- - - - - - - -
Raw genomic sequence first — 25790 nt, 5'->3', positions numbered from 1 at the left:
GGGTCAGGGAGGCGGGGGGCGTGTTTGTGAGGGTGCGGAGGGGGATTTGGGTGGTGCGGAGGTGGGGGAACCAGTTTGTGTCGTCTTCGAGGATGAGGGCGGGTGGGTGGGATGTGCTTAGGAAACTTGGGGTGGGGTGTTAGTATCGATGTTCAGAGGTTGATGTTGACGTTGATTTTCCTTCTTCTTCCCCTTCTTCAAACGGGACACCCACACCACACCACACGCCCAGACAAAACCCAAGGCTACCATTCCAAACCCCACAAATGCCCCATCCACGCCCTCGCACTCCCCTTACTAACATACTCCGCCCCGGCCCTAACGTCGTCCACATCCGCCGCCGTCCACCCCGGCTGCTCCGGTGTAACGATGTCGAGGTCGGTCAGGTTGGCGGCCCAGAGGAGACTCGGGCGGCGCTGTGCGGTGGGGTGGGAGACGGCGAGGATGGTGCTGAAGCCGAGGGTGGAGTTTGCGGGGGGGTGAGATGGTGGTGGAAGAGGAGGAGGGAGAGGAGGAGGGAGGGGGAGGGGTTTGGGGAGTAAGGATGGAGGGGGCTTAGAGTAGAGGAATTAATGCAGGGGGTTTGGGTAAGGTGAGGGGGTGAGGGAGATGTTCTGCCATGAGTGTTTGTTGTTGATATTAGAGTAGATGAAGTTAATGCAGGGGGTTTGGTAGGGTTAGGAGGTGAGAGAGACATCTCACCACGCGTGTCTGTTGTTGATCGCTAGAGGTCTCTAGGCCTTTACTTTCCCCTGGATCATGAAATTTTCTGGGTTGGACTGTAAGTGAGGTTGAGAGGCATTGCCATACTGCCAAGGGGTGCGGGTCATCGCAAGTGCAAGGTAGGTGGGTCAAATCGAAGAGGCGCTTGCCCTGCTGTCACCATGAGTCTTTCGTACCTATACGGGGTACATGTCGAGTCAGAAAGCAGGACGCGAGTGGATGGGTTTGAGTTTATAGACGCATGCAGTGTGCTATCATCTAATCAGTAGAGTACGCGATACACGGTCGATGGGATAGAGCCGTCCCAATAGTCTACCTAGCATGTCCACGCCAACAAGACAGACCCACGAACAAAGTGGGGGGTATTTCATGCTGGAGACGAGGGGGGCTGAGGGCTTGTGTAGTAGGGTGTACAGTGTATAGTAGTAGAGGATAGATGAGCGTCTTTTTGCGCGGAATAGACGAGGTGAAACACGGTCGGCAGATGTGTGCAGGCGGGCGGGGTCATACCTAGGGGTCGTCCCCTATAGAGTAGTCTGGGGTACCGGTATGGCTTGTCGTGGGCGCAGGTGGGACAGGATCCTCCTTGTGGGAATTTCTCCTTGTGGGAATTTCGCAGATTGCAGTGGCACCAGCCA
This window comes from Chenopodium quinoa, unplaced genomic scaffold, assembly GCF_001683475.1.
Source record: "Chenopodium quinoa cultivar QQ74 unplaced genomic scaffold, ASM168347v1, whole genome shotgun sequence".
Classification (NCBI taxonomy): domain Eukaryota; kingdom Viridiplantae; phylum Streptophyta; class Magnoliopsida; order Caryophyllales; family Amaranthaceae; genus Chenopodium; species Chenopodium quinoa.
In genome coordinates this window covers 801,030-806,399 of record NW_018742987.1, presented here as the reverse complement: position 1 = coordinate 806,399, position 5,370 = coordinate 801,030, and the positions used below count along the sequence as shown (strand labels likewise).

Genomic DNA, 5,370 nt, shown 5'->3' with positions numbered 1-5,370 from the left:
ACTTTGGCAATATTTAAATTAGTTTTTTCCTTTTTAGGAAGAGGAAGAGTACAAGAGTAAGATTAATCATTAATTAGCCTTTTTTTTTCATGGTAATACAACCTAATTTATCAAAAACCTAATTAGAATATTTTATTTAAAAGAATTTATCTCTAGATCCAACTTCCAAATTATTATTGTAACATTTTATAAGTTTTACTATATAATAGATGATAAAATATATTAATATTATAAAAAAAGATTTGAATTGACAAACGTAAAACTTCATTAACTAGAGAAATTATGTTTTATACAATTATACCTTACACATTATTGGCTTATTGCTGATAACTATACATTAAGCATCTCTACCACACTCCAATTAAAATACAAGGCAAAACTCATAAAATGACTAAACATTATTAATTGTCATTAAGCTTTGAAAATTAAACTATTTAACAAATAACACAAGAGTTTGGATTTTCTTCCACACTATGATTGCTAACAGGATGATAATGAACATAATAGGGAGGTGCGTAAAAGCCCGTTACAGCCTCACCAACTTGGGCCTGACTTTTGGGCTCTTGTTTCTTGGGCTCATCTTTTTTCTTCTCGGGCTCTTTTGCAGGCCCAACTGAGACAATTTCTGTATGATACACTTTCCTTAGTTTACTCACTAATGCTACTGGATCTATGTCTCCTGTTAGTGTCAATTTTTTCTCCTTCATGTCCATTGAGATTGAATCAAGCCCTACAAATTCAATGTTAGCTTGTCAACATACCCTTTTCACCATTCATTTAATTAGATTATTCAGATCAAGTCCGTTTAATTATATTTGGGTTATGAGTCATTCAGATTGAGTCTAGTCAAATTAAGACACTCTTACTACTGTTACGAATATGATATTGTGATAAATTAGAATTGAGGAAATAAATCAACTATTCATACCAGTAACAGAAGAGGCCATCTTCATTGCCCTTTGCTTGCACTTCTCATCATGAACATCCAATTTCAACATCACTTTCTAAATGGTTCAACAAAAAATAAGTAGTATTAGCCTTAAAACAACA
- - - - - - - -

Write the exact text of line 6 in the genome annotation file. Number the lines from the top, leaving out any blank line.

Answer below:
In genome coordinates this window covers 801,030-806,399 of record NW_018742987.1, presented here as the reverse complement: position 1 = coordinate 806,399, position 5,370 = coordinate 801,030, and the positions used below count along the sequence as shown (strand labels likewise).